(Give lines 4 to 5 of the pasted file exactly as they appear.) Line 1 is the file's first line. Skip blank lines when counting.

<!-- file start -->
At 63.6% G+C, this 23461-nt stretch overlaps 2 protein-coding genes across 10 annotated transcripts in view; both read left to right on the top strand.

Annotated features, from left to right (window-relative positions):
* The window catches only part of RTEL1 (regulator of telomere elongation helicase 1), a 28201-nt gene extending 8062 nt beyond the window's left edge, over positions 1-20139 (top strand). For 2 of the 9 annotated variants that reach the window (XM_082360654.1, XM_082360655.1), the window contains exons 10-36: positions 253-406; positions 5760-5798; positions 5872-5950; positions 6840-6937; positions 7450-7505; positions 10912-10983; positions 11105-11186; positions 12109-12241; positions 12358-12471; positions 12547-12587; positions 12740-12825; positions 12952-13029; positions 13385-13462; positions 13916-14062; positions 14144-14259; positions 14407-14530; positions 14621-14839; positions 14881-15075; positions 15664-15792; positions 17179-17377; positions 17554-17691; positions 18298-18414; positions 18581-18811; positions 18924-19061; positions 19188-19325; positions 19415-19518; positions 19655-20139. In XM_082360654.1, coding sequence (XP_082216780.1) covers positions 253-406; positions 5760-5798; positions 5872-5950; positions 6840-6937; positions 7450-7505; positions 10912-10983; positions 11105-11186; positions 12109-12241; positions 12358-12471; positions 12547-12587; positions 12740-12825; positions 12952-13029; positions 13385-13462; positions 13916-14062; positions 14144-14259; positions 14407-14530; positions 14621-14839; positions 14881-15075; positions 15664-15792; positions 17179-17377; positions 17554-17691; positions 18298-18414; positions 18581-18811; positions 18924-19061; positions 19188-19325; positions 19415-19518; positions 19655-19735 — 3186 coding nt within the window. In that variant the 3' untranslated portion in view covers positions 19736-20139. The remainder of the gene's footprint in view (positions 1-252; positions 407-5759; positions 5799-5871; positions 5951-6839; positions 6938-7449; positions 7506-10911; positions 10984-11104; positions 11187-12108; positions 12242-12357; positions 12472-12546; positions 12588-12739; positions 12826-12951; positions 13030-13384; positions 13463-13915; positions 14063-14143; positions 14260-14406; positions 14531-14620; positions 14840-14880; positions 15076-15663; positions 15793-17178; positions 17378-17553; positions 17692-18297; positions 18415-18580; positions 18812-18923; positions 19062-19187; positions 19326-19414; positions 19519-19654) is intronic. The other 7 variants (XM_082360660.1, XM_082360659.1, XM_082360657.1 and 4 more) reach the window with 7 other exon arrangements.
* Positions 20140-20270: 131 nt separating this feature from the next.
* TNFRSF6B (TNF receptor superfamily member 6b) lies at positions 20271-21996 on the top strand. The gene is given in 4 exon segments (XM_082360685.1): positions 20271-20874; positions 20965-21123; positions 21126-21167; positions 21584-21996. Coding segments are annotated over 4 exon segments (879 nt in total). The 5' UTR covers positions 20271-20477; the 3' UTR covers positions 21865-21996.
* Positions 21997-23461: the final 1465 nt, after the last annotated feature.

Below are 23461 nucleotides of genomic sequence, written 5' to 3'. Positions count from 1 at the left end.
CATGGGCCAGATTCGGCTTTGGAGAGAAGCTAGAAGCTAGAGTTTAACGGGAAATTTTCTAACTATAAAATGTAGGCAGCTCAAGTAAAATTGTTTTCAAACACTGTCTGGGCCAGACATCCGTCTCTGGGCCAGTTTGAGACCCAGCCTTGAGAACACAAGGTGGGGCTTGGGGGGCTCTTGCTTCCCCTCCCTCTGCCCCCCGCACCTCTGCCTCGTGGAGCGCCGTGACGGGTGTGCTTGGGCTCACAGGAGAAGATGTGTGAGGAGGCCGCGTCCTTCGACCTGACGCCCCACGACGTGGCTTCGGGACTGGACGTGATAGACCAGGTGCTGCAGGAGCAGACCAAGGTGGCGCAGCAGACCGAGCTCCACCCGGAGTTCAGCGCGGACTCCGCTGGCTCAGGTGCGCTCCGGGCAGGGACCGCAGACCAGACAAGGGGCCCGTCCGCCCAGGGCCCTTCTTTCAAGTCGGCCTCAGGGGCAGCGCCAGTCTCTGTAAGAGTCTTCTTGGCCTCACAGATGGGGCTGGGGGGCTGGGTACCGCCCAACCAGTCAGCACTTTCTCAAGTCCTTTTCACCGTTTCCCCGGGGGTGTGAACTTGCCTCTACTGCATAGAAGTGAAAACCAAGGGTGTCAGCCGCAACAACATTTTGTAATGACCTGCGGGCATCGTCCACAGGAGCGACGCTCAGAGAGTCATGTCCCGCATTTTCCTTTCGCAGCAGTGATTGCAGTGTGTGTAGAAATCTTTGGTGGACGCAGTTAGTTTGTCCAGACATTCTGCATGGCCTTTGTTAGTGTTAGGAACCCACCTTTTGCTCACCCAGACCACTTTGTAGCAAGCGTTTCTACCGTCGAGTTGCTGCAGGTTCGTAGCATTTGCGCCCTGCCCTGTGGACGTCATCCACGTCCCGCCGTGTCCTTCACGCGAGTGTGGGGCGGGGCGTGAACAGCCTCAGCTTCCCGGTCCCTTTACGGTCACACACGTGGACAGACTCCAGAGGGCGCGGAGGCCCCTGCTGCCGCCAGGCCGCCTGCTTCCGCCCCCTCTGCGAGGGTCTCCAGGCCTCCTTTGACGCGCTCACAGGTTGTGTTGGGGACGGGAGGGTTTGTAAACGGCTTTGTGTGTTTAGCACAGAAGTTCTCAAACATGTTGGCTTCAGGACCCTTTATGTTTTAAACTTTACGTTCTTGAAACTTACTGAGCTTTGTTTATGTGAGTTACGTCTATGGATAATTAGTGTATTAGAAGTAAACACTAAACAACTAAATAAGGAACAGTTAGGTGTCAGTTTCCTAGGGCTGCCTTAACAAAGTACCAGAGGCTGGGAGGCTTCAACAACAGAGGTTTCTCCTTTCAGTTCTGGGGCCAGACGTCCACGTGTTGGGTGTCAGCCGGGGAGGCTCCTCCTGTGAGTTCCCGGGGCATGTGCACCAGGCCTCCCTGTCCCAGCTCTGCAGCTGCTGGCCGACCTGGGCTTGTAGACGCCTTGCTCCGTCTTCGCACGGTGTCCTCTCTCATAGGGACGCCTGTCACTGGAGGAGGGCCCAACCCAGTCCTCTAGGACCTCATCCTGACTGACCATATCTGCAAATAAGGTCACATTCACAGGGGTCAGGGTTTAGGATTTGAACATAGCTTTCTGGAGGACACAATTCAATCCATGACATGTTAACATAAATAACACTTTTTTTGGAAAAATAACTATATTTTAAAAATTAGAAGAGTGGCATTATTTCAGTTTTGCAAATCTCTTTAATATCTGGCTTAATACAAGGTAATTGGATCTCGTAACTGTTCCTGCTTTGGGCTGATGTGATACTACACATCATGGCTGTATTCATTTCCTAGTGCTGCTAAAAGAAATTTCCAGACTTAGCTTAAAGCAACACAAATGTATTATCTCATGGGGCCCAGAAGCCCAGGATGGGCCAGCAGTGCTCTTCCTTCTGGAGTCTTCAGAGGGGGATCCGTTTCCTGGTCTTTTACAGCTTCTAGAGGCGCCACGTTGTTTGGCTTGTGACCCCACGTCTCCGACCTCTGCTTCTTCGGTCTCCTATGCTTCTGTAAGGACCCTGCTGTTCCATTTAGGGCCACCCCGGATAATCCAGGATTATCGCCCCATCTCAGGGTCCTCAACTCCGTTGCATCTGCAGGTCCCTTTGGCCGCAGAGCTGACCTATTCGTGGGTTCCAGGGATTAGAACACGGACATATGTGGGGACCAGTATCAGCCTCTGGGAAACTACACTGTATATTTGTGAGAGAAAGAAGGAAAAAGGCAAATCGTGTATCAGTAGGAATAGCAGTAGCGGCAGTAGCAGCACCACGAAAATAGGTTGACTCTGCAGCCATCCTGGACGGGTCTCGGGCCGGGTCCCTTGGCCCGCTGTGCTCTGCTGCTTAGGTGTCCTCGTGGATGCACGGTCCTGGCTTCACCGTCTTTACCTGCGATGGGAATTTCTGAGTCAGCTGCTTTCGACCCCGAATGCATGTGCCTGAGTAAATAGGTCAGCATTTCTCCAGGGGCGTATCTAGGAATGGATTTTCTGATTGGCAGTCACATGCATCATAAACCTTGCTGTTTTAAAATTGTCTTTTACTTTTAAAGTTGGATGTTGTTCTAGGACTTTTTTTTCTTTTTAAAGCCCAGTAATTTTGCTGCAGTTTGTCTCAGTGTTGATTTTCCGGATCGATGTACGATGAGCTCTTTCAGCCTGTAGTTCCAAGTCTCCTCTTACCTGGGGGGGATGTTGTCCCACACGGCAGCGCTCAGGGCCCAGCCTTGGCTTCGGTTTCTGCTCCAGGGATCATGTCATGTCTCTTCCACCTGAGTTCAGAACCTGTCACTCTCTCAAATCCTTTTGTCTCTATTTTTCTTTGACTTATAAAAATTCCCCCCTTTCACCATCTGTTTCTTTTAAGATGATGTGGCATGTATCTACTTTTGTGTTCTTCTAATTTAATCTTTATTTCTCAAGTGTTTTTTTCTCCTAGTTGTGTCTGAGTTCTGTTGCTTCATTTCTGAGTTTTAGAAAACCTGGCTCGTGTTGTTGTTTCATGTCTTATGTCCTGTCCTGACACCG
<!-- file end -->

* Positions 20140-20270: 131 nt separating this feature from the next.
* TNFRSF6B (TNF receptor superfamily member 6b) lies at positions 20271-21996 on the top strand. The gene is given in 4 exon segments (XM_082360685.1): positions 20271-20874; positions 20965-21123; positions 21126-21167; positions 21584-21996. Coding segments are annotated over 4 exon segments (879 nt in total). The 5' UTR covers positions 20271-20477; the 3' UTR covers positions 21865-21996.